Author + information
- Francesco Giannini, MD∗ (, )
- Luca Baldetti, MD,
- Alfonso Ielasi, MD,
- Neil Ruparelia, MD,
- Francesco Ponticelli, MD,
- Azeem Latib, MD,
- Satoru Mitomo, MD,
- Antonio Esposito, MD,
- Anna Palmisano, MD,
- Alaide Chieffo, MD and
- Antonio Colombo, MD
- ↵∗Interventional Cardiology Unit, San Raffaele Scientific Institute, Via Olgettina 6020132, Milan, Italy
The Coronary Sinus (CS) Reducer (Neovasc Inc., Richmond, British Columbia, Canada) is a percutaneous device implanted in the CS to create a controlled narrowing of the lumen leading to an increase in coronary venous pressure, capillary and arteriolar dilatation, and restoration of the endocardial/epicardial blood flow ratio typically impaired in ischemic myocardium. A single randomized clinical trial and several observational studies have demonstrated Reducer safety and efficacy in patients with obstructive coronary artery disease and refractory angina, who are not candidates for revascularization (1–3). Recurrent angina following successful percutaneous coronary interventions (PCI) is common: a focused analysis of the SYNTAX trial reported a prevalence of recurrent angina of 28.5% at 1 year and 25.9% at 5 years after PCI (4). In particular, patients with refractory angina and evidence of myocardial ischemia despite optimal medical therapy and angiographically successful percutaneous revascularization frequently present to clinicians (5). Coronary microvascular dysfunction seems to be the underlying pathophysiological mechanism.
Because no data are available with regards to Reducer performance in this patient group, we address this issue with this preliminary study.
Between 2015 and 2016 all patients referred to 2 Italian institutions (San Raffaele Hospital, Milan, Italy; ASST Bergamo Est, Bolognini Hospital, Seriate, Italy) undergoing coronary angiography because of chronic stable angina (Canadian Cardiovascular Society [CCS] class 3 to 4) with noninvasive evidence of myocardial ischemia despite optimal medical therapy (OMT) were screened.
Eight patients with evidence of complete revascularization and nonobstructed epicardial coronary arteries (absence of coronary plaques, <50% narrowing in all epicardial coronary arteries, or a negative intracoronary fractional flow reserve test in case of intermediate lesions) underwent compassionate CS Reducer implantation for the treatment of microvascular angina. All patients had previously undergone at least 1 PCI.
Four (50%) patients were women. Median age was 61.5 years (range 50 to 68 years). Seven patients were in CCS class 3, and 1 was in class 4 despite OMT (median number of anti-ischemic drugs used was 3; range 2 to 4). Median left ventricle ejection fraction was 58.0% (interquartile range [IQR]: 55.0% to 61.5%).
No cases of death, need for coronary angiography/PCI, or hospitalization for angina were noted during the follow-up period. Median CCS class improved from 3.0 (3 to 4) to 1.5 (1 to 3) (p = 0.014) (Figure 1A). At 1 year, this benefit was maintained for 3 of the 5 patients assessed. Discontinuation of at least 1 antianginal agent was possible in 3 of 8 (37.5%) patients.
A significant improvement in most of the questionnaire domains of the Seattle Angina Questionnaire was observed. Physical limitation improved from 46.0 (IQR: 40.5 to 53.3) to 64.0 (IQR: 53.0 to 80.0) (p = 0.028), angina stability from 40.0 (IQR: 21.3 to 43.0) to 80.0 (IQR: 58.0 to 100.0) (p = 0.028), angina frequency from 47.0 (IQR: 33.0 to 58.0) to 66.0 (IQR: 56.0 to 80.0) (p = 0.028), treatment satisfaction from 40.0 (IQR: 26.8 to 73.3) to 75.0 (IQR: 66.0 to 82.0) (p = 0.063), and quality of life from 26.5 (IQR: 17.8 to 39.0) to 56.0 (IQR: 53.0 to 60.0) (p = 0.018).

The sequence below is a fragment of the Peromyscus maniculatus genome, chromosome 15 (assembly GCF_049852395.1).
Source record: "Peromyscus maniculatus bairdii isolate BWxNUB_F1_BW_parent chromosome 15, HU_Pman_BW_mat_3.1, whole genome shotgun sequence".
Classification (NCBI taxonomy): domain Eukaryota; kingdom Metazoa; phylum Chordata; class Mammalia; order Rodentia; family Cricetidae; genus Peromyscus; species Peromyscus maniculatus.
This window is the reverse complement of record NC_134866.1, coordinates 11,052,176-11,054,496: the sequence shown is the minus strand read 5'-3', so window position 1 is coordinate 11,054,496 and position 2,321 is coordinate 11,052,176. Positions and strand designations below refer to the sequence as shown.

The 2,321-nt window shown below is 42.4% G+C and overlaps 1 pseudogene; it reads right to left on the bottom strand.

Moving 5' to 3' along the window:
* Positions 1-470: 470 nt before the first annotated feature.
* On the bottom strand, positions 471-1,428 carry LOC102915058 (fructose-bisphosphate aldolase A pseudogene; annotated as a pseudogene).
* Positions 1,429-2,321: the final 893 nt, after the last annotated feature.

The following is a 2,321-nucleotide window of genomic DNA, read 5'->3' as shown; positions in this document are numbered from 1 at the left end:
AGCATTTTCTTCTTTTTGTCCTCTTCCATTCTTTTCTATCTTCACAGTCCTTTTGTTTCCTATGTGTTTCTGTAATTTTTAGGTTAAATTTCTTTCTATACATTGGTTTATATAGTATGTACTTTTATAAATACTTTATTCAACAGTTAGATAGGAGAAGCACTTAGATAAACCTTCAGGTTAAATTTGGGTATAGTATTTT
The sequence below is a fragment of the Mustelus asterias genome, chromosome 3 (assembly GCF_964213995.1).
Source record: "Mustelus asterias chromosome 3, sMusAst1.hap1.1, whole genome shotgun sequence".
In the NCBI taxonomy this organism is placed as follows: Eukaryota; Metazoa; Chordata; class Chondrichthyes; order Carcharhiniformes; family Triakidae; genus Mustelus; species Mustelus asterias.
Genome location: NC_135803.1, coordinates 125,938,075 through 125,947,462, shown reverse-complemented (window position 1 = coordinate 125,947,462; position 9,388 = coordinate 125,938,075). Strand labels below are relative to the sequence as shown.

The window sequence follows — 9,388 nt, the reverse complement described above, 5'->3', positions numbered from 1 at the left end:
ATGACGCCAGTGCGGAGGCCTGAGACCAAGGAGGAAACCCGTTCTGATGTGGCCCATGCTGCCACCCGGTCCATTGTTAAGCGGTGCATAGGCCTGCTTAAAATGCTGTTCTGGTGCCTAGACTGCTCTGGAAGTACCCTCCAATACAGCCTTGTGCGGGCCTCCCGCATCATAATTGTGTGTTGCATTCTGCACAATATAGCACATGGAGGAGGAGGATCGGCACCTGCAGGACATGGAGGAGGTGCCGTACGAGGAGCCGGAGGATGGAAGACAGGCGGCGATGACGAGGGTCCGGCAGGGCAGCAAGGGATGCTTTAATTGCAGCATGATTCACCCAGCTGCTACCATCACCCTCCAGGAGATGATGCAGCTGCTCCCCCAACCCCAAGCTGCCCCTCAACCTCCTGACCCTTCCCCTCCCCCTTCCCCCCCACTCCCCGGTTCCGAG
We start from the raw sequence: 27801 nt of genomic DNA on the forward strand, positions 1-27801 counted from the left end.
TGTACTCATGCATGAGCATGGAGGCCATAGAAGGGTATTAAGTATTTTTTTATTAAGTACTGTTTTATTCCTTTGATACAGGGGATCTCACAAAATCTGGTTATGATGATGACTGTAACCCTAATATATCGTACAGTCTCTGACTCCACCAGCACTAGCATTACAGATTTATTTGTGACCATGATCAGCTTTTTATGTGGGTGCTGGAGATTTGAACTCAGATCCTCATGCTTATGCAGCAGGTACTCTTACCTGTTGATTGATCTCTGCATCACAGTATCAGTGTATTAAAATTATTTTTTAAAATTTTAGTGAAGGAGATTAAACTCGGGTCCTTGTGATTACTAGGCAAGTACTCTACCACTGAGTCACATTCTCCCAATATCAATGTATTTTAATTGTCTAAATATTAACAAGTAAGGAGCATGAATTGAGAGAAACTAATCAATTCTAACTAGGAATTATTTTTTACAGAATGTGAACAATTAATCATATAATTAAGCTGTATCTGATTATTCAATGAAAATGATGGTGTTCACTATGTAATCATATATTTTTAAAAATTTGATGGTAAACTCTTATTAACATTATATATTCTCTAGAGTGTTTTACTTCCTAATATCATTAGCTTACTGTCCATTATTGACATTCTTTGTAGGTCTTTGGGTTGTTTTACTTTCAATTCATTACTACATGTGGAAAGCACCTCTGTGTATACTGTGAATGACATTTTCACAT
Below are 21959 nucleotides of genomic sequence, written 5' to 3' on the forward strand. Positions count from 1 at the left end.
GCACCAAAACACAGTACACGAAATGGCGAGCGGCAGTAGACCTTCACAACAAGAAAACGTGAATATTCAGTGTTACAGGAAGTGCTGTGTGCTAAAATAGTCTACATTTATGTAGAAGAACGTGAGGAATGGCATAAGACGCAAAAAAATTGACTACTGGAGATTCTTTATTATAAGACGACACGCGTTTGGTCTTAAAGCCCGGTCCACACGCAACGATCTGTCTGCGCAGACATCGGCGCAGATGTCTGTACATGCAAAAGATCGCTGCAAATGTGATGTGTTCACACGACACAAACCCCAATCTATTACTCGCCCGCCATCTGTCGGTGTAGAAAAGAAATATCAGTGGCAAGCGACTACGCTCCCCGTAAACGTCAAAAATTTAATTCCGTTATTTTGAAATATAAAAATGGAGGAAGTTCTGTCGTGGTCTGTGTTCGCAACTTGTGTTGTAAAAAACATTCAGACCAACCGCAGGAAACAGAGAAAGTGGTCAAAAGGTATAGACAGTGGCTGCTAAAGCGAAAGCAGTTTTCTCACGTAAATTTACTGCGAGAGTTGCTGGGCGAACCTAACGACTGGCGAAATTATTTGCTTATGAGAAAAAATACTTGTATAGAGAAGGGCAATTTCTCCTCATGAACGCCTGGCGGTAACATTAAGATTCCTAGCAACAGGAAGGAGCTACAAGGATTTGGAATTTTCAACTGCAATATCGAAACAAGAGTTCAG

At the 6-min-walk test, the distance walked increased from 266 m (IQR: 238.5 to 372.8 m) to 360 m (IQR: 341 to 420 m) (p = 0.018) and the Borg scale scores reduced from 4.0 (IQR: 3.0 to 5.0) to 0.0 (IQR: 0.0 to 2.5) (p = 0.042) (Figure 1A).
A subgroup of 3 patients underwent dipyridamole stress cardiac magnetic resonance with myocardial perfusion reserve index (MPRI) calculation to objectively measure the effect of Reducer implantation.
MPRI of the ischemic segments significantly increased after Reducer implantation in all 3 patients. Mean MPRI of the ischemic segments increased after Reducer implantation, rising from 1.00 to 2.06 in Patient #1 (p = 0.023), from 1.08 to 1.38 in Patient #4 (p = 0.004), and from 1.00 to 2.85 in Patient #5 (p = 0.052). Mean left ventricular MPRI showed an absolute increase at follow-up from 2.25 to 3.08 in Patient #1 (p = 0.028), from 1.25 to 1.51 in Patient #4 (p = 0.004), and from 1.33 to 2.20 in Patient #5 (p < 0.001). Figure 1B shows mean MPRI improvement in patients with available dypiridamole cardiac magnetic resonance before and after Reducer implantation.
This preliminary experience suggests that CS Reducer is safe and may have a role in the management of patients presenting with refractory angina, in spite of complete epicardial revascularization with PCI and OMT. Its use was associated with a reduction in CCS angina class, angina burden, and increasing quality of life and exercise tolerance. Reducer system is particularly appealing in this setting, because it has the unique sustained biologic effect of normalizing subendocardial to subepicardial blood flow ratio, typically compromised in such patients. In a subgroup of patients, Reducer use was further found to objectively improve the MPRI. Larger studies with longer-term follow-up are warranted to build on these findings and to further investigate the role of this promising novel therapy in this challenging patient subgroup.
Please note: All authors have reported that they have no relationships relevant to the contents of this paper to disclose.
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